In my experience, I have found that most mechanics don’t know how to properly rig an airplane. Im not sure this is because they just don’t know how to do it, or because it takes so damn long (two day process…) but regardless, rigging is EVERYTHING!

In short, best thing to do is not to try to correct deficiencies bit by bit, but to take it back to stock. This is where most of the SNAFUs begin. A pilot comes in and complains of a heavy wing. His mechanic decides to droop a flap and let him go on his way. He might have helped the wing heaviness, but all he has really done is to induce drag. Wrong idea…

Cessna calls the procedure out clearly in the book. Eccentrics have a starting point. Flaps rods have a required length. Ailerons have a starting point. Bring the bird back to “stock,” and then go fly. If you have a heavy wing, try to work it out with the eccentric. If this doesn’t work, then there is something larger going on (damage.)

This said, we need to be realistic. These birds are old, and we know they have all suffered damage. If we cant get a bird to fly right with the eccentrics alone, then we may be forced to try other “cheats” due to the simple fact that rebuilding a wing may be just crazy talk. This is not wrong, just not perfect, and the perfect bird is a unicorn.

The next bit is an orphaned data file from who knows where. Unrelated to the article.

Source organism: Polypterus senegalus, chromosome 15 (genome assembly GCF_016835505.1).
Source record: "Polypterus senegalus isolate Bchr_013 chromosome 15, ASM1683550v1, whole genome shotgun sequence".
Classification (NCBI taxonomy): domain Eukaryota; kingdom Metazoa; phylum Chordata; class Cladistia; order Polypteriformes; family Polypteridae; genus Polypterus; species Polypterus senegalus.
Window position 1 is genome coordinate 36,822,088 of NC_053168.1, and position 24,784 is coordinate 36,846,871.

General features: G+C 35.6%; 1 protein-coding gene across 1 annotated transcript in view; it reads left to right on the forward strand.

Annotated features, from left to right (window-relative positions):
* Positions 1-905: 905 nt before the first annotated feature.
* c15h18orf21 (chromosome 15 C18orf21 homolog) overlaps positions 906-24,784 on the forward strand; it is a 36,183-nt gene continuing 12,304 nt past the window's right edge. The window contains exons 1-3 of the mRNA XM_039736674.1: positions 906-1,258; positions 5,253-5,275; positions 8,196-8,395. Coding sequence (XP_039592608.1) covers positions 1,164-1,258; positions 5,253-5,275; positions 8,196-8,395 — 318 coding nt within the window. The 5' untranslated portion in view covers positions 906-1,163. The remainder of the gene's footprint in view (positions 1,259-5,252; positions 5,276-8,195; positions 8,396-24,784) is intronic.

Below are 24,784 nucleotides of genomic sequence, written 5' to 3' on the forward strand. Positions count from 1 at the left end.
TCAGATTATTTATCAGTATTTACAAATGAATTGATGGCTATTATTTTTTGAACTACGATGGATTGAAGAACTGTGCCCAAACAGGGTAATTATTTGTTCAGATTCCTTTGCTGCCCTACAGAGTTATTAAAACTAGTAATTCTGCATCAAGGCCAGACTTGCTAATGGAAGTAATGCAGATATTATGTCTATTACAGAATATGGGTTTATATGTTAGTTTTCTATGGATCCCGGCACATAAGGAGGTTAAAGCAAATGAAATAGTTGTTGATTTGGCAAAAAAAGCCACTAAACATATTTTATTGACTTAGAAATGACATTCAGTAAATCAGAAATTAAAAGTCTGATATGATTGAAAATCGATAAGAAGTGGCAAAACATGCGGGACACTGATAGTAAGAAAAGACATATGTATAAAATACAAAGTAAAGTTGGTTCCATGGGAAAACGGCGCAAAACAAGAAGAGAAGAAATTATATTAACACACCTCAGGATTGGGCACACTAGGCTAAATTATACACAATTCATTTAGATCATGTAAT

At any rate, I hope this is helpful. Bottom line is that it is ok if you are flying a slow bird… You just should know/understand why it is doing what it is doing. And, if a little elbow grease and attention to detail can pick you up 4 or 5 mph, than its worth it.

Side note, I first did this on my own Skywagon. It was apparently rigged by drunks, because I picked up a whopping 11 mph.

If anyone needs help or advice on this, or is interested in a good aircraft survey, feel free to shoot me an eMail.

Tis the Season…

There is a great new article up on BCP about ski flying by Mike Vivion.  Mike is a wealth of knowledge, and really does a lot for the community.  Thanks for taking the time Mike!  It’s definitely worth the read…


Cleveland Dbl Puck STC…

In case anyone needs it, here is the free STC SA63GL to run Cleveland 199-62 “double puck” breaks on a 180/185.

Download here: SA63GL


Cessna 185-27 Jackscrew Inspection Kit…

Just finished installing a 185-27 jackscrew inspection kit into an A185F.  It’s a real handy mod and a good thing to think about… Thought I’d post the install manual in PDF if it’s helpful to anyone.

Download here: SK185-27

Here goes nuthin…

I pulled my 470 and quickly sold my 470 back in November thinking I would only be down for a month or two, but after a long spring, I finally have some time on my hands, and am going to get my new motor back in the bird!  We finished the O-520 PPonk last month, and Im very excited to get it installed.

I took my time in the process, and hand painted each individual part before assembly.  The net result is a real pretty engine.